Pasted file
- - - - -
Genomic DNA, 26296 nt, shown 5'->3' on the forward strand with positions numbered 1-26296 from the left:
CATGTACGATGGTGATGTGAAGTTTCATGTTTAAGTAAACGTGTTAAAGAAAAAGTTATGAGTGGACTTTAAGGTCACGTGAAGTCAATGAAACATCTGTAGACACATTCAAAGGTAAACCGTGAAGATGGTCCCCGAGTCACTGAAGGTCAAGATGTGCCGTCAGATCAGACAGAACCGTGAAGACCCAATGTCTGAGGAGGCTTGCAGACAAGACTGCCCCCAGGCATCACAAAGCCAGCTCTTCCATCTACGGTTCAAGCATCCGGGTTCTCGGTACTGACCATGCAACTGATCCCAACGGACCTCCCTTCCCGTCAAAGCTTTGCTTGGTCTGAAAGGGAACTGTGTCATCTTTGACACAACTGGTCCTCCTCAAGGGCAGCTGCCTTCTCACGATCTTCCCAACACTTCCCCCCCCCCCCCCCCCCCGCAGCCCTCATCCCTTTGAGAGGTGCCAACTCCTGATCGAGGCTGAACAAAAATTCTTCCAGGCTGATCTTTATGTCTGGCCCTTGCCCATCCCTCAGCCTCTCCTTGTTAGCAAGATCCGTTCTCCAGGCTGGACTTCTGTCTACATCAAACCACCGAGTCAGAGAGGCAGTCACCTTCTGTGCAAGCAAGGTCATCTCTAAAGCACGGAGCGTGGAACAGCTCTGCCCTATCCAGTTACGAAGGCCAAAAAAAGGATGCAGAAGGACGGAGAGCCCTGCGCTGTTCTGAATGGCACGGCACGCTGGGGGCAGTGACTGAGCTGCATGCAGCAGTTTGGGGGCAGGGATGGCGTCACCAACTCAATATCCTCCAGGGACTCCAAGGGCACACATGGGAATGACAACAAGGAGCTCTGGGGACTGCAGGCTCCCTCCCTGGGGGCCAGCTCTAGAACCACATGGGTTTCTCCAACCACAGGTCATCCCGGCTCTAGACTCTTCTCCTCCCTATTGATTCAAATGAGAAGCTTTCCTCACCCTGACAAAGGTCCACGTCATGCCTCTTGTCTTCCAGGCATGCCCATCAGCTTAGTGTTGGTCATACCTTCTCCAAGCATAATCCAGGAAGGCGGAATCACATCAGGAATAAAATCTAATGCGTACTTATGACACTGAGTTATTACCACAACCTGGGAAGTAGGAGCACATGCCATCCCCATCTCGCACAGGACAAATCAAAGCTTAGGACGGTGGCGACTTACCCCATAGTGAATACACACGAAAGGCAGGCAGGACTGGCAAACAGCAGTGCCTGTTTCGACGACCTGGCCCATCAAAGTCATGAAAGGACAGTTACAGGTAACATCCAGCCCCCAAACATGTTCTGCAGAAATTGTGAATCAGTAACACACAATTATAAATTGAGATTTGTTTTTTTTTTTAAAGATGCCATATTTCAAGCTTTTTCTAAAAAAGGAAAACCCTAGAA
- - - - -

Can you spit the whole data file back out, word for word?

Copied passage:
Genomic DNA, 26296 nt, shown 5'->3' on the forward strand with positions numbered 1-26296 from the left:
CATGTACGATGGTGATGTGAAGTTTCATGTTTAAGTAAACGTGTTAAAGAAAAAGTTATGAGTGGACTTTAAGGTCACGTGAAGTCAATGAAACATCTGTAGACACATTCAAAGGTAAACCGTGAAGATGGTCCCCGAGTCACTGAAGGTCAAGATGTGCCGTCAGATCAGACAGAACCGTGAAGACCCAATGTCTGAGGAGGCTTGCAGACAAGACTGCCCCCAGGCATCACAAAGCCAGCTCTTCCATCTACGGTTCAAGCATCCGGGTTCTCGGTACTGACCATGCAACTGATCCCAACGGACCTCCCTTCCCGTCAAAGCTTTGCTTGGTCTGAAAGGGAACTGTGTCATCTTTGACACAACTGGTCCTCCTCAAGGGCAGCTGCCTTCTCACGATCTTCCCAACACTTCCCCCCCCCCCCCCCCCCCGCAGCCCTCATCCCTTTGAGAGGTGCCAACTCCTGATCGAGGCTGAACAAAAATTCTTCCAGGCTGATCTTTATGTCTGGCCCTTGCCCATCCCTCAGCCTCTCCTTGTTAGCAAGATCCGTTCTCCAGGCTGGACTTCTGTCTACATCAAACCACCGAGTCAGAGAGGCAGTCACCTTCTGTGCAAGCAAGGTCATCTCTAAAGCACGGAGCGTGGAACAGCTCTGCCCTATCCAGTTACGAAGGCCAAAAAAAGGATGCAGAAGGACGGAGAGCCCTGCGCTGTTCTGAATGGCACGGCACGCTGGGGGCAGTGACTGAGCTGCATGCAGCAGTTTGGGGGCAGGGATGGCGTCACCAACTCAATATCCTCCAGGGACTCCAAGGGCACACATGGGAATGACAACAAGGAGCTCTGGGGACTGCAGGCTCCCTCCCTGGGGGCCAGCTCTAGAACCACATGGGTTTCTCCAACCACAGGTCATCCCGGCTCTAGACTCTTCTCCTCCCTATTGATTCAAATGAGAAGCTTTCCTCACCCTGACAAAGGTCCACGTCATGCCTCTTGTCTTCCAGGCATGCCCATCAGCTTAGTGTTGGTCATACCTTCTCCAAGCATAATCCAGGAAGGCGGAATCACATCAGGAATAAAATCTAATGCGTACTTATGACACTGAGTTATTACCACAACCTGGGAAGTAGGAGCACATGCCATCCCCATCTCGCACAGGACAAATCAAAGCTTAGGACGGTGGCGACTTACCCCATAGTGAATACACACGAAAGGCAGGCAGGACTGGCAAACAGCAGTGCCTGTTTCGACGACCTGGCCCATCAAAGTCATGAAAGGACAGTTACAGGTAACATCCAGCCCCCAAACATGTTCTGCAGAAATTGTGAATCAGTAACACACAATTATAAATTGAGATTTGTTTTTTTTTTTAAAGATGCCATATTTCAAGCTTTTTCTAAAAAAGGAAAACCCTAGAA